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It’s easy enough to recall how St. Clement’s Island became a noted icon of Maryland history, what with Leonard Calvert declaring the site for the beginnings of his new colony and Father Andrew White offering the first Roman Catholic Mass at the site upon reaching the New World in 1634. But how did the Blessing of the Fleet now celebrating its 45th year at the site come to be?

“It started out when Father Madigan, who was pastor at Holy Angels in Avenue came up with the idea,” said Robert Steele Pogue a longtime member and former president of the Seventh District Optimist Club, which sponsors the event.

Banigan asked the Optimist Club members in 1967, “why can’t we bless the boats?”

Madigan’s idea was to bless the oyster fleet before they went out to harvest.

“We only had about a month of preparation,” Pogue recalled. “But we ended up with 300 to 400 people. That’s how it started. Last year, we lost a day because of weather, but we can run 5,000 to 8,000 people on a good day. We’re certainly looking for those figures this year.”

Pogue said that folks who come to this year’s event noon-10 p.m. Oct. 6 and 10:30 a.m.-5 p.m. Oct. 7 “will have a lot of choices.

“We’re gearing things a little bit to the next generation down,” he said, “for those in their 30s and 40s. The entertainment we’re offering this year reflects that.”

Performances by No Green Jelly Beanz, the Pirhannas, Justin Crenshaw and The Sam Grow Band are sure to stir interest from the younger generation, he said.

“When we had our program up at the Optimist building for wounded war vets, we contacted Sam Grow and he was a really congenial person,” Pogue said. “He agreed to do the performance for half of what he normally charges. He told us, ‘If that’s too much I’ll do it for nothing.’ I wasn’t able to be there that day, but everyone tells me he’s really good.”

Pogue said the addition of Justin Crenshaw was to bring a little country music into the mix.

“I think we’re offering families a good range of music,” he said.

Pogue added the Optimists are laying out a larger area for people to watch the performances. They’ve relocated all of the food services to one area of the island.

He said that there will be plenty of activities for children ranging from performances by Super Magic Man Reggie Rice, facepainting, pony rides, a petting zoo, oyster tonging competition, Frank Trossbach’s toy John Deere tractor display, alpacas by Moore or Less Farm in Bushwood, carnival attractions and the Blue Sky Puppet Theater. There will also be a rock climbing wall.

Pogue said the Optimists no longer do the historical pageant and hasn’t for several years.

“We stopped that in the early ’90s in the first Iraq war when we were forced off the island,” he said. “We weren’t able to get the barges to transport people to the island. We were forced ashore at the last minute.”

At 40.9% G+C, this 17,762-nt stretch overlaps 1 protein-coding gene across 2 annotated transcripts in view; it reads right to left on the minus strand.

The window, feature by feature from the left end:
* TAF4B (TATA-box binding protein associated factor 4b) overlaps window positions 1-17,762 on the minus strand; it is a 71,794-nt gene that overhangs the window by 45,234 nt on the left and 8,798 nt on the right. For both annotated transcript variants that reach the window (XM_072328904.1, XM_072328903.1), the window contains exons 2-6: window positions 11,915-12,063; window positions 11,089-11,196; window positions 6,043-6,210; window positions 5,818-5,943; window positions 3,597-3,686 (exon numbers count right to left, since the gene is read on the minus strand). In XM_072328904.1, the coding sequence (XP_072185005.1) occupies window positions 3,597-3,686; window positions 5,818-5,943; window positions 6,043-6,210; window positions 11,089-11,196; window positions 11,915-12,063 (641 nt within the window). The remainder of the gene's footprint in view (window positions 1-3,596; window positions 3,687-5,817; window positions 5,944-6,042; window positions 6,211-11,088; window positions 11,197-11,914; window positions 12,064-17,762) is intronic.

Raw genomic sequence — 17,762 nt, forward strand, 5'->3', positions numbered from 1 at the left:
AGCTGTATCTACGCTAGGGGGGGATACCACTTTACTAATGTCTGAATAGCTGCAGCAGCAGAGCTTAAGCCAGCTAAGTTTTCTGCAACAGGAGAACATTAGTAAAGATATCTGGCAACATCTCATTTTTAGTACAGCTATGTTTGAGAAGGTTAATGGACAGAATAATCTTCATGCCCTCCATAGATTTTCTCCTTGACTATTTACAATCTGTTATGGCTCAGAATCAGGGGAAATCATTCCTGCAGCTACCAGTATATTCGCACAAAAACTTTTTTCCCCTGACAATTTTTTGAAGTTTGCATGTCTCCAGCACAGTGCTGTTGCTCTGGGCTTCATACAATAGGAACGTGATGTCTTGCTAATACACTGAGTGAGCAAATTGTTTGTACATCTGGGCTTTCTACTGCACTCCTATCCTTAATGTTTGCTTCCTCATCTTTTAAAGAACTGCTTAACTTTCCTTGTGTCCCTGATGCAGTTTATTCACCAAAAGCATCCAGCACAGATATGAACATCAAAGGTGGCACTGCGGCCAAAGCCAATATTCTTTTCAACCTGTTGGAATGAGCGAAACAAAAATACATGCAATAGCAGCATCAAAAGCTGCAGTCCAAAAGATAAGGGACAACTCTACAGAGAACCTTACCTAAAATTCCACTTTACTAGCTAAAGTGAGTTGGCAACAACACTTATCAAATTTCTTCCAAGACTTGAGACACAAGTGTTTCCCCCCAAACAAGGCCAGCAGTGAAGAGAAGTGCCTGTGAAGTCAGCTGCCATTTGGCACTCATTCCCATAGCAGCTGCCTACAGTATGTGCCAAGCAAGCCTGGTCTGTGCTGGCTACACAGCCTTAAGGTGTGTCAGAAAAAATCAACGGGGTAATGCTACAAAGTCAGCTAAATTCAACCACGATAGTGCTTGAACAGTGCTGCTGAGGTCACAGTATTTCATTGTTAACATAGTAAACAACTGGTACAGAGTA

The event still offers free boat rides and tractor rides to the site. He praised the efforts of Dick Gass to rebuild the St. Clements Island lighthouse. A $600,000 project funded by a nonprofit agency, Gass used the original plans to reconstruct the original structure which burned in 1955. The edifice was reconstructed with every detail intact, including copper guttering which drains into a basement cistern for water the lighthouse keeper would have used for laundry and bathing. Tour guides will be on hand to conduct visitors through the structure.

Pogue said the Maryland Dove will also be at the island again this year.

“For your $8 you get free parking, a free boat ride, lighthouse tours and you can go aboard the Maryland Dove,” Pogue noted.

Sunday events will include a waterfront Roman Catholic Mass at 10:30 a.m. with official ceremonies and award presentations to follow.

“It’s a good program,” Pogue said.

It should be mentioned that St. Clements Island still exists due to the efforts of former Optimist Club member and St. Mary’s County Historian Edwin Beitzell, who lobbied the state for funding to help preserve the island from erosion. The island, originally 400 acreas, had shrunk to just over 60 acres when Beitzell and fellow historian Charlie Fenwick went to work bringing the plight of the historic site to the attention of local legislators who helped procure money for rip rap to be placed around the island. Nearby Heron Island still marginally visible at low tide was one of several islands in the Wicomico and Potomac Rivers which have disappeared over the years.

“If you ask me, Edwin Beitzell and Charlie Fenwick saved St. Clements Island,” Pogue said.

jnorris@somdnews.com

Blessing of the Fleet

Where: 38370 Point Breeze Road End of Route 242 onto Bayview Drive, Colton Point

When: Noon-10 p.m. Oct. 6 and 10 a.m.-5 p.m. Oct. 7.

Admission: $8 per day at the gate or get a two-day pass for $10; children 12 and younger are admitted free

Contact: www.blessingofthefleetmd.com